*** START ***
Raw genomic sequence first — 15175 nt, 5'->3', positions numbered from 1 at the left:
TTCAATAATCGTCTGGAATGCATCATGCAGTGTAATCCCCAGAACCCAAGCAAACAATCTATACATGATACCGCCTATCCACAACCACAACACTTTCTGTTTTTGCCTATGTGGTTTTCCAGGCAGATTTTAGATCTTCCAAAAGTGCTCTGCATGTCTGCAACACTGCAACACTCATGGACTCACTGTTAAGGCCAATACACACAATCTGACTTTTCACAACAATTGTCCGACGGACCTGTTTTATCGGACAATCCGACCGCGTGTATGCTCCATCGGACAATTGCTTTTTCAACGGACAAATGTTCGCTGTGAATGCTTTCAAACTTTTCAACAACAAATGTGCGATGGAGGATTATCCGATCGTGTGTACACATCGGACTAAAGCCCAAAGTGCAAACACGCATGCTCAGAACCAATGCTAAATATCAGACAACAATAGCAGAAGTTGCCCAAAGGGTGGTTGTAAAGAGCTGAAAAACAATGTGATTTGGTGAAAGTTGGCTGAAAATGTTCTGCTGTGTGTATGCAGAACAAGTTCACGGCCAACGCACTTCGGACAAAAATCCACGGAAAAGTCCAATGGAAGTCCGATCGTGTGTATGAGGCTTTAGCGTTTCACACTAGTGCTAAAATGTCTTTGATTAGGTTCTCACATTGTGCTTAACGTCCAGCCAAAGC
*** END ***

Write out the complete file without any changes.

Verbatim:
Raw genomic sequence first — 15175 nt, 5'->3', positions numbered from 1 at the left:
TTCAATAATCGTCTGGAATGCATCATGCAGTGTAATCCCCAGAACCCAAGCAAACAATCTATACATGATACCGCCTATCCACAACCACAACACTTTCTGTTTTTGCCTATGTGGTTTTCCAGGCAGATTTTAGATCTTCCAAAAGTGCTCTGCATGTCTGCAACACTGCAACACTCATGGACTCACTGTTAAGGCCAATACACACAATCTGACTTTTCACAACAATTGTCCGACGGACCTGTTTTATCGGACAATCCGACCGCGTGTATGCTCCATCGGACAATTGCTTTTTCAACGGACAAATGTTCGCTGTGAATGCTTTCAAACTTTTCAACAACAAATGTGCGATGGAGGATTATCCGATCGTGTGTACACATCGGACTAAAGCCCAAAGTGCAAACACGCATGCTCAGAACCAATGCTAAATATCAGACAACAATAGCAGAAGTTGCCCAAAGGGTGGTTGTAAAGAGCTGAAAAACAATGTGATTTGGTGAAAGTTGGCTGAAAATGTTCTGCTGTGTGTATGCAGAACAAGTTCACGGCCAACGCACTTCGGACAAAAATCCACGGAAAAGTCCAATGGAAGTCCGATCGTGTGTATGAGGCTTTAGCGTTTCACACTAGTGCTAAAATGTCTTTGATTAGGTTCTCACATTGTGCTTAACGTCCAGCCAAAGC